It is also advantageous for achieving particularly favorable force ratios, if the additional section of the deflection member is designed similarly to the first section approximately in the form of a truncated cone and is provided with a guide groove running spirally along the cone envelope surface, its region of largest diameter adjoining directly the region of largest diameter of the first section. With this design, the ratio r2/r1 in the relationship Km=K2 (1+r2/r1) can change from a value over 1 to a value under 1.

While, with the compensation devices mentioned in the introduction, use is usually and necessarily made of storage containers with a volume which is approximately one hundred times greater than the volume of the piston/cylinder unit, use can from now be made, with the deflection member according to the invention, of a storage container with a volume of just under one liter. Additionally, use is made of comparatively low pressures which make it possible to bring about the operating state with the aid of a hand-operable air pump.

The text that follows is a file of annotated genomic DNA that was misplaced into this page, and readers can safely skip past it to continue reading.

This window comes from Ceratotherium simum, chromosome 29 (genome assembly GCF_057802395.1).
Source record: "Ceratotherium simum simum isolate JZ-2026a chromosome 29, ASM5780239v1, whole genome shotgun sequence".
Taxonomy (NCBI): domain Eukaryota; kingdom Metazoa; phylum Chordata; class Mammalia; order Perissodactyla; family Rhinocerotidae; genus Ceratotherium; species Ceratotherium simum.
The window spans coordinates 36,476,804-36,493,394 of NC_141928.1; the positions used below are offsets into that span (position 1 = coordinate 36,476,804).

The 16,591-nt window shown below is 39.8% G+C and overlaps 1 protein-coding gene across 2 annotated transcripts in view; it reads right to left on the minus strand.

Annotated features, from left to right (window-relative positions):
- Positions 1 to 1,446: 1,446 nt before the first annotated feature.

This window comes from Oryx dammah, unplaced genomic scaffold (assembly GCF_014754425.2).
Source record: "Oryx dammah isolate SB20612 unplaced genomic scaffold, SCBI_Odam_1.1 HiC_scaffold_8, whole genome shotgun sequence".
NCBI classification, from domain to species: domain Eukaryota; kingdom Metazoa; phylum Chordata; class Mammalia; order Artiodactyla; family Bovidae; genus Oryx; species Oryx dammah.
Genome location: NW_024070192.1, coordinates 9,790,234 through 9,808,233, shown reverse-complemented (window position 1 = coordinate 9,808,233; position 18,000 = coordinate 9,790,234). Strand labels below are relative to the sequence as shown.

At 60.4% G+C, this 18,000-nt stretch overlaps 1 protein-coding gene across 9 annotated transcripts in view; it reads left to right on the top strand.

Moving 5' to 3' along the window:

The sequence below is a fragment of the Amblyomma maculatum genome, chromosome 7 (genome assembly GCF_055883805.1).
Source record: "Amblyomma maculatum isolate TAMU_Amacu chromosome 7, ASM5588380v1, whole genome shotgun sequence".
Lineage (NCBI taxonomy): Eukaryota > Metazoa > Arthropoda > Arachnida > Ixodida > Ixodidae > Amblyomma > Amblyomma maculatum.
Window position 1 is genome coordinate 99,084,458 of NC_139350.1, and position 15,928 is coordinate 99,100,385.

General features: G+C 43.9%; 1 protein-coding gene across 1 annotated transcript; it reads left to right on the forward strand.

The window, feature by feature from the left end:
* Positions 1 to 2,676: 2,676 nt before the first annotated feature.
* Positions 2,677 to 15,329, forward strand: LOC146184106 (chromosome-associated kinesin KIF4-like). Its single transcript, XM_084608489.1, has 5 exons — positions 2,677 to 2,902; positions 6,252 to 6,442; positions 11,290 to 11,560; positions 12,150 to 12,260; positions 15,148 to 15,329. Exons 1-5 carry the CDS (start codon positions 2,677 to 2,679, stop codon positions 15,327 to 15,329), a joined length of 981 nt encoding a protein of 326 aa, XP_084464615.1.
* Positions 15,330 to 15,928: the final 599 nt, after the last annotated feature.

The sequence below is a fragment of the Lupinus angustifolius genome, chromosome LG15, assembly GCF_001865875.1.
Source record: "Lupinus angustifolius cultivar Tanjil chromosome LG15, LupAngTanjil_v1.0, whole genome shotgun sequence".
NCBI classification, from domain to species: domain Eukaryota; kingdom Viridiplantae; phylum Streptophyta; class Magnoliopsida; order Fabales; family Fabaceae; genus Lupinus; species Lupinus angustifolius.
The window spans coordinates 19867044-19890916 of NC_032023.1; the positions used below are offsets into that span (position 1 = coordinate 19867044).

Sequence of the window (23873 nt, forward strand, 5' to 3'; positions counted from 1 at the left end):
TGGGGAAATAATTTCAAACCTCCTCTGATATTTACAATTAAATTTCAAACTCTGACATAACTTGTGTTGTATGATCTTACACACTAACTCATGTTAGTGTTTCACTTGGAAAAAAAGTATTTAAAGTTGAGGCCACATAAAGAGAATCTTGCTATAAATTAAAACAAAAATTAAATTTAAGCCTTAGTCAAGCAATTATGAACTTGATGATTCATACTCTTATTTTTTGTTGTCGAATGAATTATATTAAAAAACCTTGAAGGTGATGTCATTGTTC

BRIEF DESCRIPTION OF DRAWINGS

Further details, advantages and features of the invention emerge from the following description made with reference to the attached drawing, to which attention is expressly drawn in relation to all essential details not mentioned in the description.

FIG. 1 is a somewhat diagrammatic cross-sectional side elevational view of a telescopically extensible lifting column, and

FIG. 2 is a cross-sectional front elevational view of the lifting column.

DESCRIPTION OF PREFERRED EMBODIMENT

A telescopically extensible lifting column as shown in the drawing, serves in particular for the height adjustment of a camera (not shown), and comprises an external column member 2 resting on a base plate 1, a middle column member 3 which is telescopically extensible from the first column member, and a central column member 4 which is in turn extensible from the middle column member. The central column member 4 carries an adapter 5 known as a Euroadapter and which serves for mounting a camera, not shown in the drawing.